In the name of freedom – freedom from regulation – the banks were permitted to wreck the economy. In the name of freedom, taxes for the super-rich are cut. In the name of freedom, companies lobby to drop the minimum wage and raise working hours. In the same cause, US insurers lobby Congress to thwart effective public healthcare; the government rips up our planning laws; big business trashes the biosphere. This is the freedom of the powerful to exploit the weak, the rich to exploit the poor.”

https://apps.facebook.com/theguardian/commentisfree/2011/dec/19/bastardised-libertarianism-makes-freedom-oppression?code=AQA8LlpQwF059VZ2AxC_ADVKhNgzdsahKgfcfEPYSVpoAOCEKY87HsqXj5FY2R0J_e6hCABt1YZk8qJ
srini n
Comments (2)
  • Jessie Rhodes Jessie Rhodes Dec. 20, 2011
    Thanks for sharing this… A very astutely argued essay, which leads to a poignant conclusion…

    “Modern libertarianism is the disguise adopted by those who wish to exploit without restraint. It pretends that only the state intrudes on our liberties. It ignores the role of banks, corporations and the rich in making us less free. It denies the need for the state to curb them in order to protect the freedoms of weaker people…”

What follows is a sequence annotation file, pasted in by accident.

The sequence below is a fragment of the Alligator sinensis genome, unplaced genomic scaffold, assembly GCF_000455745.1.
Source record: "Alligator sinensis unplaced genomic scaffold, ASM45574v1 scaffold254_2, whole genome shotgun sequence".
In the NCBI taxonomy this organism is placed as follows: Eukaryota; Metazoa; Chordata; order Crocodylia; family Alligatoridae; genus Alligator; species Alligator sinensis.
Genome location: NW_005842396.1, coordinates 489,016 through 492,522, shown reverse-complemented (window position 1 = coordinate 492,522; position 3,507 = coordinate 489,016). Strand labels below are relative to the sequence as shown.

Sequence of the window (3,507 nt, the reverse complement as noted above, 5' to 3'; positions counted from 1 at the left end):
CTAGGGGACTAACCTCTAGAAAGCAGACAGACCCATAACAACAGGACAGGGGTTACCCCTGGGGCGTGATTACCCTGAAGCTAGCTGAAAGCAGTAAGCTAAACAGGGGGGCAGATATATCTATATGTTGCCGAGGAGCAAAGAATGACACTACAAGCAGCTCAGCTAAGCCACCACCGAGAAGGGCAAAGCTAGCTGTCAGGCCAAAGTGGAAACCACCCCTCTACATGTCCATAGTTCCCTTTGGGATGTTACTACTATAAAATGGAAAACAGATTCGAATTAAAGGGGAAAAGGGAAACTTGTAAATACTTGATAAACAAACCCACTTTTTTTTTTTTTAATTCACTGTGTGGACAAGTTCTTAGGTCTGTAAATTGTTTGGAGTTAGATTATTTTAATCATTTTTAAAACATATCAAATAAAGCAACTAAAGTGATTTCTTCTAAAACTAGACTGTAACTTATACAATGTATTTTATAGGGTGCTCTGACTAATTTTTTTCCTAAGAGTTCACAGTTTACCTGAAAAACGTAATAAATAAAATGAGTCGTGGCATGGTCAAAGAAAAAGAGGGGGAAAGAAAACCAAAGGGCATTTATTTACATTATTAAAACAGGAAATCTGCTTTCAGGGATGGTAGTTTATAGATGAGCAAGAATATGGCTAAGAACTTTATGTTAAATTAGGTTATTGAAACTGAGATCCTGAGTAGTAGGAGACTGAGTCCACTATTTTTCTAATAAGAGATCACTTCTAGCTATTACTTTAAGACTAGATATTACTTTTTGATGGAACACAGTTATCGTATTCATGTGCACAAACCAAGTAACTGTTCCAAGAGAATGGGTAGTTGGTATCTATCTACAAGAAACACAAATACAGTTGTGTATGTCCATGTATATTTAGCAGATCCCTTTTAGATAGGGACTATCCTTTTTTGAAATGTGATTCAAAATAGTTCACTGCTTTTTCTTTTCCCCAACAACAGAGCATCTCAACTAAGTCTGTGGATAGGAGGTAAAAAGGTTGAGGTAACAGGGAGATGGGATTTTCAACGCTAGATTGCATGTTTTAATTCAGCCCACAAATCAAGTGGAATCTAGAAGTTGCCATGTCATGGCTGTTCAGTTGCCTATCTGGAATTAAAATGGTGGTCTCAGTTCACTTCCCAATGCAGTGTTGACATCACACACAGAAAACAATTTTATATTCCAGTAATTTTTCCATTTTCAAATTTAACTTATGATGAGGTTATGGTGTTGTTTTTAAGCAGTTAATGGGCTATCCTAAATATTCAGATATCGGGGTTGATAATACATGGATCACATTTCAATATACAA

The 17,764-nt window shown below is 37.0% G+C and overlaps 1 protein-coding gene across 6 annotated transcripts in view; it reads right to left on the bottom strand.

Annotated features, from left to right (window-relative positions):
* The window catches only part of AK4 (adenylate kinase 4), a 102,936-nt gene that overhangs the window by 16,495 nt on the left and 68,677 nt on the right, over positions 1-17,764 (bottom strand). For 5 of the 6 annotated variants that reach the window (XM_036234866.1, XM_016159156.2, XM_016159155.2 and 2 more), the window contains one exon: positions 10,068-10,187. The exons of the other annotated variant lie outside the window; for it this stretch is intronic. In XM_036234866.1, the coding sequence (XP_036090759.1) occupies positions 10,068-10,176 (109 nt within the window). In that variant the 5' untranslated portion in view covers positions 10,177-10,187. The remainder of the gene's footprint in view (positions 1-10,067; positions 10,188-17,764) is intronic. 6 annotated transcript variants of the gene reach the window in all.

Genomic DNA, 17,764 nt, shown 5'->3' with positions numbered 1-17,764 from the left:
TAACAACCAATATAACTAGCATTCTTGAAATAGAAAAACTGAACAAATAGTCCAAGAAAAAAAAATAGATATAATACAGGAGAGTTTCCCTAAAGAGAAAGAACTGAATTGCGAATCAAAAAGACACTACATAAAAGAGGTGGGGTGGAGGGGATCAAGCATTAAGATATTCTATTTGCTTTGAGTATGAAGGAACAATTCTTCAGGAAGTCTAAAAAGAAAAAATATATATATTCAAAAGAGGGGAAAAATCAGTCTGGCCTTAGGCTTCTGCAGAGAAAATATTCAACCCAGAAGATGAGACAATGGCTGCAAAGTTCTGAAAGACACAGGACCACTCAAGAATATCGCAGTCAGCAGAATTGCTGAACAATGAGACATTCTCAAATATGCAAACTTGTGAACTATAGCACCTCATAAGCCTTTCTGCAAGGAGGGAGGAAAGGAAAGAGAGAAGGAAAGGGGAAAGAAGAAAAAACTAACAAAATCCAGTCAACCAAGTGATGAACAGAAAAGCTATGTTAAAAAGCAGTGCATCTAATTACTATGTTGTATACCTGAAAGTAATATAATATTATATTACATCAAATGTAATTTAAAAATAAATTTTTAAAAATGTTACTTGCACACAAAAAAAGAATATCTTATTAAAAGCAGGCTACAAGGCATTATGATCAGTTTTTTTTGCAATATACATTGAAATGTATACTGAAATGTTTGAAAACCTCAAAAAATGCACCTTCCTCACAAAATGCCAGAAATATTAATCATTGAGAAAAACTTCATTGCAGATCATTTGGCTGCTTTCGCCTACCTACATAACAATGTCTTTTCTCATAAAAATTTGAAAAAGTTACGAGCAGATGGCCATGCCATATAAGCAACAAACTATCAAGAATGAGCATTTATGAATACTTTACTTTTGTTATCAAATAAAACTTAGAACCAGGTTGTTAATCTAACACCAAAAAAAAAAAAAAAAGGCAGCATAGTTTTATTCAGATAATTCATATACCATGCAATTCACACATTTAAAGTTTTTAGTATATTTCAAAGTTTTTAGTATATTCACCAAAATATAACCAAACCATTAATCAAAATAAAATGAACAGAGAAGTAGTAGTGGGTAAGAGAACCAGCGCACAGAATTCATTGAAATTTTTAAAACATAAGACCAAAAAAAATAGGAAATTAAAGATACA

The author, George Monbiot, whom I had never heard of before, is one of today's finest activist philosophers. I'll be reading more of his work!
  • srini n srini n Dec. 20, 2011
    I seem to have not given the correct link. Here is the link to the article in The Guardian
    http://www.guardian.co.uk/commentisfree/2011/dec/19/bastardised-libertarianism-makes-freedom-oppression